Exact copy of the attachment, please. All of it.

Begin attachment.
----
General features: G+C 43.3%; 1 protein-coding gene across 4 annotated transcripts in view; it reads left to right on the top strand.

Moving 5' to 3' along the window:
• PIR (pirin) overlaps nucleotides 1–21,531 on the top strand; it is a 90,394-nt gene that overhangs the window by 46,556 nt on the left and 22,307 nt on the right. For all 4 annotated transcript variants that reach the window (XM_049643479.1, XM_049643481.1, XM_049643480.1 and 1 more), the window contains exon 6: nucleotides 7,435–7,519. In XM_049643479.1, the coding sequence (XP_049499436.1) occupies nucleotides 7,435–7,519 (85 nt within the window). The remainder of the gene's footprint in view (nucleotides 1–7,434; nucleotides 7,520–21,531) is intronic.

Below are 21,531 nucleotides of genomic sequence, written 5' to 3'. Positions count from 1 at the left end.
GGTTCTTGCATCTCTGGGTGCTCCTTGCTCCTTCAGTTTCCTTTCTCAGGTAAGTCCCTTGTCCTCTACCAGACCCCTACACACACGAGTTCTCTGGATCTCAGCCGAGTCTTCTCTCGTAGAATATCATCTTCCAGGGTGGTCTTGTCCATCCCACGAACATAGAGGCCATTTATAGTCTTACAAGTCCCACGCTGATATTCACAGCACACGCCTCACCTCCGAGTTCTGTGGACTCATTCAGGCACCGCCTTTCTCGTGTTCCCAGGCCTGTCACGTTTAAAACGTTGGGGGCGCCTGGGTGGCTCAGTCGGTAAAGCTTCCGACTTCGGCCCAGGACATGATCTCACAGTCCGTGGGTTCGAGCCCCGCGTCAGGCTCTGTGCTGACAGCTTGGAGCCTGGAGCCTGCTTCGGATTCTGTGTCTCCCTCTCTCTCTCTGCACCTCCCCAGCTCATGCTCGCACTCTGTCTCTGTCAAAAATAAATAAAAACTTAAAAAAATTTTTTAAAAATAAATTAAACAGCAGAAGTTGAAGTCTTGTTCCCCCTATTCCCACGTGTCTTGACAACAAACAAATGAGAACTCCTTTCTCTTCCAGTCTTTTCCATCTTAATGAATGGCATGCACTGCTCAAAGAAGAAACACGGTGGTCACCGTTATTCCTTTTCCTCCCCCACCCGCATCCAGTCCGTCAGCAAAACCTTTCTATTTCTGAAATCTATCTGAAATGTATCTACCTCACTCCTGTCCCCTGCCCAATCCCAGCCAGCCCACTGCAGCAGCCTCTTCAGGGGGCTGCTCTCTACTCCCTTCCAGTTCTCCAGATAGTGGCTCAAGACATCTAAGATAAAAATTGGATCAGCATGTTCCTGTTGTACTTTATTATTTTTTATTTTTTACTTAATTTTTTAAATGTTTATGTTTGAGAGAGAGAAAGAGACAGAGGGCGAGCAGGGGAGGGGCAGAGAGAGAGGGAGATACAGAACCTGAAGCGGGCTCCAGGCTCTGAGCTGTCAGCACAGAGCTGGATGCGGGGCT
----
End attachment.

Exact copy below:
General features: G+C 43.3%; 1 protein-coding gene across 4 annotated transcripts in view; it reads left to right on the top strand.

Moving 5' to 3' along the window:
• PIR (pirin) overlaps nucleotides 1–21,531 on the top strand; it is a 90,394-nt gene that overhangs the window by 46,556 nt on the left and 22,307 nt on the right. For all 4 annotated transcript variants that reach the window (XM_049643479.1, XM_049643481.1, XM_049643480.1 and 1 more), the window contains exon 6: nucleotides 7,435–7,519. In XM_049643479.1, the coding sequence (XP_049499436.1) occupies nucleotides 7,435–7,519 (85 nt within the window). The remainder of the gene's footprint in view (nucleotides 1–7,434; nucleotides 7,520–21,531) is intronic.

Below are 21,531 nucleotides of genomic sequence, written 5' to 3'. Positions count from 1 at the left end.
GGTTCTTGCATCTCTGGGTGCTCCTTGCTCCTTCAGTTTCCTTTCTCAGGTAAGTCCCTTGTCCTCTACCAGACCCCTACACACACGAGTTCTCTGGATCTCAGCCGAGTCTTCTCTCGTAGAATATCATCTTCCAGGGTGGTCTTGTCCATCCCACGAACATAGAGGCCATTTATAGTCTTACAAGTCCCACGCTGATATTCACAGCACACGCCTCACCTCCGAGTTCTGTGGACTCATTCAGGCACCGCCTTTCTCGTGTTCCCAGGCCTGTCACGTTTAAAACGTTGGGGGCGCCTGGGTGGCTCAGTCGGTAAAGCTTCCGACTTCGGCCCAGGACATGATCTCACAGTCCGTGGGTTCGAGCCCCGCGTCAGGCTCTGTGCTGACAGCTTGGAGCCTGGAGCCTGCTTCGGATTCTGTGTCTCCCTCTCTCTCTCTGCACCTCCCCAGCTCATGCTCGCACTCTGTCTCTGTCAAAAATAAATAAAAACTTAAAAAAATTTTTTAAAAATAAATTAAACAGCAGAAGTTGAAGTCTTGTTCCCCCTATTCCCACGTGTCTTGACAACAAACAAATGAGAACTCCTTTCTCTTCCAGTCTTTTCCATCTTAATGAATGGCATGCACTGCTCAAAGAAGAAACACGGTGGTCACCGTTATTCCTTTTCCTCCCCCACCCGCATCCAGTCCGTCAGCAAAACCTTTCTATTTCTGAAATCTATCTGAAATGTATCTACCTCACTCCTGTCCCCTGCCCAATCCCAGCCAGCCCACTGCAGCAGCCTCTTCAGGGGGCTGCTCTCTACTCCCTTCCAGTTCTCCAGATAGTGGCTCAAGACATCTAAGATAAAAATTGGATCAGCATGTTCCTGTTGTACTTTATTATTTTTTATTTTTTACTTAATTTTTTAAATGTTTATGTTTGAGAGAGAGAAAGAGACAGAGGGCGAGCAGGGGAGGGGCAGAGAGAGAGGGAGATACAGAACCTGAAGCGGGCTCCAGGCTCTGAGCTGTCAGCACAGAGCTGGATGCGGGGCT